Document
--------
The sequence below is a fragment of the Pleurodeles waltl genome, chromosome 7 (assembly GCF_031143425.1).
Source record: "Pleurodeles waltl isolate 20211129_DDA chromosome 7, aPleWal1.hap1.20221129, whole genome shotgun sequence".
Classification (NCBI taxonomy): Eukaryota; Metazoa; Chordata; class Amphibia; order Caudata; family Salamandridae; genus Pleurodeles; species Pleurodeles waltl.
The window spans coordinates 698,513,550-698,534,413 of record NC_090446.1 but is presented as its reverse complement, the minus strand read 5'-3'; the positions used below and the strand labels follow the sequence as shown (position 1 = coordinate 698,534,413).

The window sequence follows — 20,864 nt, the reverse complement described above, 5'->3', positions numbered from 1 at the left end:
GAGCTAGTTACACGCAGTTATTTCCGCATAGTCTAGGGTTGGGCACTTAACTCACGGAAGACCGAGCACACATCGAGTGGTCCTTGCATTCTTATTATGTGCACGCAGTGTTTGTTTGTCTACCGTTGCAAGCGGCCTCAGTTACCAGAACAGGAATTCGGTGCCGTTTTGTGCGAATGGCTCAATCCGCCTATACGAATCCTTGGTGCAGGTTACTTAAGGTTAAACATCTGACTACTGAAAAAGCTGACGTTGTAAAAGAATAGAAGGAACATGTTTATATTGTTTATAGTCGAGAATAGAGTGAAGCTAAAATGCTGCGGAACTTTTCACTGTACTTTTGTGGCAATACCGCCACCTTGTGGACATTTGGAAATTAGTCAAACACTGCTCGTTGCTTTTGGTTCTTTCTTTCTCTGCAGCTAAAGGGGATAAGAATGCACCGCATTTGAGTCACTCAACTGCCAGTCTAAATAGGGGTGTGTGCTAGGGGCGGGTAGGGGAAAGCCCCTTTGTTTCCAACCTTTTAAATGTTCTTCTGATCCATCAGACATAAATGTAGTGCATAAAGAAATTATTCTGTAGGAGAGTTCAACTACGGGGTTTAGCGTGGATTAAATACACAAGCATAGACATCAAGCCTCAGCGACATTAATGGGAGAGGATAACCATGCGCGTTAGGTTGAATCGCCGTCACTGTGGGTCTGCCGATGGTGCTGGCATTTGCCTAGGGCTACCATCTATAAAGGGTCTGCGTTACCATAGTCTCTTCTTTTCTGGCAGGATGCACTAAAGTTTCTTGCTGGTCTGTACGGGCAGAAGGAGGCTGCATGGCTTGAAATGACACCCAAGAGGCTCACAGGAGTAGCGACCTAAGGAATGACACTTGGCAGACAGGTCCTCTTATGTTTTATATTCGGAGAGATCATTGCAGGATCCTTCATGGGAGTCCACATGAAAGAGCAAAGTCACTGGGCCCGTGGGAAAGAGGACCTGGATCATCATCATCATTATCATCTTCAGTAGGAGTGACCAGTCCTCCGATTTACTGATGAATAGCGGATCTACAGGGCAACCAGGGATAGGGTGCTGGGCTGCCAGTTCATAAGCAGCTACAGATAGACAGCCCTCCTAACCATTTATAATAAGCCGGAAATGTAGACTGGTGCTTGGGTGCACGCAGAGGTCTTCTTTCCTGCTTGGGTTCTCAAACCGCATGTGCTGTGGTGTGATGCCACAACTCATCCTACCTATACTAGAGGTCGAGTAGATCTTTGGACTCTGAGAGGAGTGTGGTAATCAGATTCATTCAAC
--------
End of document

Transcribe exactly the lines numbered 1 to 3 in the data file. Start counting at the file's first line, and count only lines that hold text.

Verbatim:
The sequence below is a fragment of the Pleurodeles waltl genome, chromosome 7 (assembly GCF_031143425.1).
Source record: "Pleurodeles waltl isolate 20211129_DDA chromosome 7, aPleWal1.hap1.20221129, whole genome shotgun sequence".
Classification (NCBI taxonomy): Eukaryota; Metazoa; Chordata; class Amphibia; order Caudata; family Salamandridae; genus Pleurodeles; species Pleurodeles waltl.